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Get ready for the Bitcoin copycats

If 2013 was the year of Bitcoin -- and judging from the digital currency's stratospheric rise, that's a fair assumption -- then 2014 is shaping up to be the year of the Bitcoin wannabe.

The newest Bitcoin copycat is perhaps the most unusual. Coinye West, as it is called, is named after hip-hop musician Kanye West, and it launches Jan. 11. Coinye joins Litecoin, Peercoin, Anoncoin and a number of other aspiring Bitcoin knockoffs.

Web developers aren't the only ones trying to cash in on the Bitcoin phenomenon. Large companies also are moving in on the digital currency in exactly the ways you would expect from major corporations: filing patents, getting legal reviews and hoping to make an alternative that is legitimate enough to mint them some real cash.

Enter eBay (EBAY), which has turned its PayPal division into a financial powerhouse that pulled in $1.6 billion in revenue in its last reported quarter. Moving into digital currency is perhaps a natural for PayPal, and eBay has applied for a patent for its "Gift Tokens" idea.

The patent application describes how a Paypal user might give a gift token of money to someone else, and the recipient could use that token to buy something online. Sounds easy enough, but here's the key: Whoever gets that token doesn't have to create their own Paypal account in order to spend it. In other words, they can spend online nearly anonymously. No credit cards or online accounts needed.

JPMorgan Chase (JPM) had a similar idea and filed a patent application in August describing a way to anonymously pay someone using a mobile device. The person making the payment wouldn't have to supply an account number or a name.

Asset-management firm M-Cam says JPMorgan's patent claims have all been canceled or rejected. It's unclear why the claims were rejected, but M-Cam suggests it's because JPMorgan's idea is simply too similar to Bitcoin, which is already well established.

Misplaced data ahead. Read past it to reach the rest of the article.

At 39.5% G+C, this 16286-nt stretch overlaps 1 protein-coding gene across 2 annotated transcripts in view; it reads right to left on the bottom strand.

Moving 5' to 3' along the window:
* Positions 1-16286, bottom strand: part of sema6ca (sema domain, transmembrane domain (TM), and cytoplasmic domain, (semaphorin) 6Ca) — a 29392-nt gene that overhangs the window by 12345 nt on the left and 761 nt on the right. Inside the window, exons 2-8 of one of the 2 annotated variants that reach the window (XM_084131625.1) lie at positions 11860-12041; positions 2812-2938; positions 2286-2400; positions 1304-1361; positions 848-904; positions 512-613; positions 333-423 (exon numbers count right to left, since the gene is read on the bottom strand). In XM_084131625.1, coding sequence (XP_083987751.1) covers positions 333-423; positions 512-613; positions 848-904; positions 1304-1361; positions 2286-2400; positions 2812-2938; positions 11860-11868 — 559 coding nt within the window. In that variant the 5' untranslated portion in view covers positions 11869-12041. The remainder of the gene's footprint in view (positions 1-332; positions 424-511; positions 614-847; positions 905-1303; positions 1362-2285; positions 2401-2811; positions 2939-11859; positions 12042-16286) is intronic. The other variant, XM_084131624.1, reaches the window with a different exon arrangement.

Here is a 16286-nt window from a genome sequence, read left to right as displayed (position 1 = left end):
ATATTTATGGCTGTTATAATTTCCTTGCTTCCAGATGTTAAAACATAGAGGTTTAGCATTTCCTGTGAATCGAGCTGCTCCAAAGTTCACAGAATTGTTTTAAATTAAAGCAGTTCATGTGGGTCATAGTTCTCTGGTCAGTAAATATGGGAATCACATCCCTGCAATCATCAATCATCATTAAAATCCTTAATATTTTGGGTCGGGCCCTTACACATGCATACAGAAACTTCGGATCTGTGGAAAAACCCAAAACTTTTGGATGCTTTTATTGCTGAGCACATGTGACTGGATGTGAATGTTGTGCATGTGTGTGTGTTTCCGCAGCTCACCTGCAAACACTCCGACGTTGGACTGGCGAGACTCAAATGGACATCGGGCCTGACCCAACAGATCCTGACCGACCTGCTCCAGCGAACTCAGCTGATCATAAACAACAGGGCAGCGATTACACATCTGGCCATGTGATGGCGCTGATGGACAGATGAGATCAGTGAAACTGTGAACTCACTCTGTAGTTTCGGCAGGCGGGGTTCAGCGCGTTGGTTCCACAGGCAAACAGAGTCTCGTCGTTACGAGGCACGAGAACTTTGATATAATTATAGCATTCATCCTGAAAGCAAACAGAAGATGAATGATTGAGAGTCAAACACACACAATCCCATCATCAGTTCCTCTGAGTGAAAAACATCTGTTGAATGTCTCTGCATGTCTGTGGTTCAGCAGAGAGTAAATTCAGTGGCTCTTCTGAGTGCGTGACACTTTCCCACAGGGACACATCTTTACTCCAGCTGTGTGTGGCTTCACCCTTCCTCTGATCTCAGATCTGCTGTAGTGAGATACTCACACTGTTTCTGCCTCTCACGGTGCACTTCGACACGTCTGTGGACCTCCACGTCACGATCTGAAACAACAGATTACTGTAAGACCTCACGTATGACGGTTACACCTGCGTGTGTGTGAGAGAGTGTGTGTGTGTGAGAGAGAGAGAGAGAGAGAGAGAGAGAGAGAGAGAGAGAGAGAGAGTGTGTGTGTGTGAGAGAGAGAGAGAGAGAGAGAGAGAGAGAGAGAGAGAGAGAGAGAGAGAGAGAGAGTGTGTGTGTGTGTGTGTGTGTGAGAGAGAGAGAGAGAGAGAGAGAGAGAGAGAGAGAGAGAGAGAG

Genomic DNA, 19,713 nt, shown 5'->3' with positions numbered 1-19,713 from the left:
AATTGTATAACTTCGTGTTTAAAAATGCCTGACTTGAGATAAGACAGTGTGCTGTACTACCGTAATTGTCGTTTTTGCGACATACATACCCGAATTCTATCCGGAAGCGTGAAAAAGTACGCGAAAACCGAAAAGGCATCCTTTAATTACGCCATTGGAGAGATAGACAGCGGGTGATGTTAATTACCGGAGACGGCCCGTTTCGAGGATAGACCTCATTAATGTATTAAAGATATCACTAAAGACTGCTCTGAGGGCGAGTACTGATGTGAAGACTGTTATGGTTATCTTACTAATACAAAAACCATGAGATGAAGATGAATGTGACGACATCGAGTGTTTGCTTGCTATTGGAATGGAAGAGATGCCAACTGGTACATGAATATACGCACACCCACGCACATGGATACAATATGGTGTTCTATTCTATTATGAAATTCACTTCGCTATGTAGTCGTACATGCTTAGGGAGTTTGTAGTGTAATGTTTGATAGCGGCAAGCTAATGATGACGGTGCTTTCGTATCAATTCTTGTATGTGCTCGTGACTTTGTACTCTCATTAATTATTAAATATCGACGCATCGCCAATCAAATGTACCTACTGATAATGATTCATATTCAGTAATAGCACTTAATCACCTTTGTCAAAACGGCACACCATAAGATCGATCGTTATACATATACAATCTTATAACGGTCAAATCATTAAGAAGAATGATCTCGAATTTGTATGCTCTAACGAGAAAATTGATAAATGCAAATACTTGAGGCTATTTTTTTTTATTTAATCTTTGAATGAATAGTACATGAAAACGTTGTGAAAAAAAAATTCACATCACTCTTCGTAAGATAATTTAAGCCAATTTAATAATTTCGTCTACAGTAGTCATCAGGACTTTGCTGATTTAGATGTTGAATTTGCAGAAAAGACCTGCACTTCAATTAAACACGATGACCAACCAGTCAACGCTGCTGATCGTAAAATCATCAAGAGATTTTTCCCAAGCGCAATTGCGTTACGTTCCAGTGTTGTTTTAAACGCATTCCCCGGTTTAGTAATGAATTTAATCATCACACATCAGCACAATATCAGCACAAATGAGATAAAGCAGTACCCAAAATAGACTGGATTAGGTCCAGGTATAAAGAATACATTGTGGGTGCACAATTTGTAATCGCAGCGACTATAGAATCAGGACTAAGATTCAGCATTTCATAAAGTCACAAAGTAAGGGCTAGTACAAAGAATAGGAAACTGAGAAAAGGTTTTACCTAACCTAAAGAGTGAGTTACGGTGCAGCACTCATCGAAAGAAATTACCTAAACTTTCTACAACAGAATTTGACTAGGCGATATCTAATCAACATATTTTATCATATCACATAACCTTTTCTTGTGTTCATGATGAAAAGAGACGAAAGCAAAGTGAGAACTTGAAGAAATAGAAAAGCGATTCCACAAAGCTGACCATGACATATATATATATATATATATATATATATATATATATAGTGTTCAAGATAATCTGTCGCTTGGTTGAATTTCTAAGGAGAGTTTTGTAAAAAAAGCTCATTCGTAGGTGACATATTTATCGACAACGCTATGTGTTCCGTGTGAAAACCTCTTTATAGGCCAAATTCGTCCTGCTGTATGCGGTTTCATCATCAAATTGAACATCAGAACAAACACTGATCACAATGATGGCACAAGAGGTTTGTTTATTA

"Obviously, large financial institutions want in on the online alternative currency action," M-Cam wrote in its analysis of the situation. "But they would be well advised to pursue novel and non-obvious approaches that do not duplicate existing commercial options."

For now, it looks like financial companies will flounder around a little more until they hit on the right idea. And this is proving a tough nut to crack because it introduces a completely novel concept: anonymity. It's easy as pie to come up with a fancy new way to pay somebody.

But making the transaction anonymous? Bitcoin's got that nailed better than anyone, yet even Bitcoin can't offer complete anonymity, and it has other flaws that would make most people hesitate. The virtual currency has been relentlessly hacked, for example, and its daily price has been extremely volatile.

It will take some time before someone creates a safe, secure and yet totally anonymous way to pay someone online. Until then, your best bet might be something that people have happily used for centuries: cold, hard cash.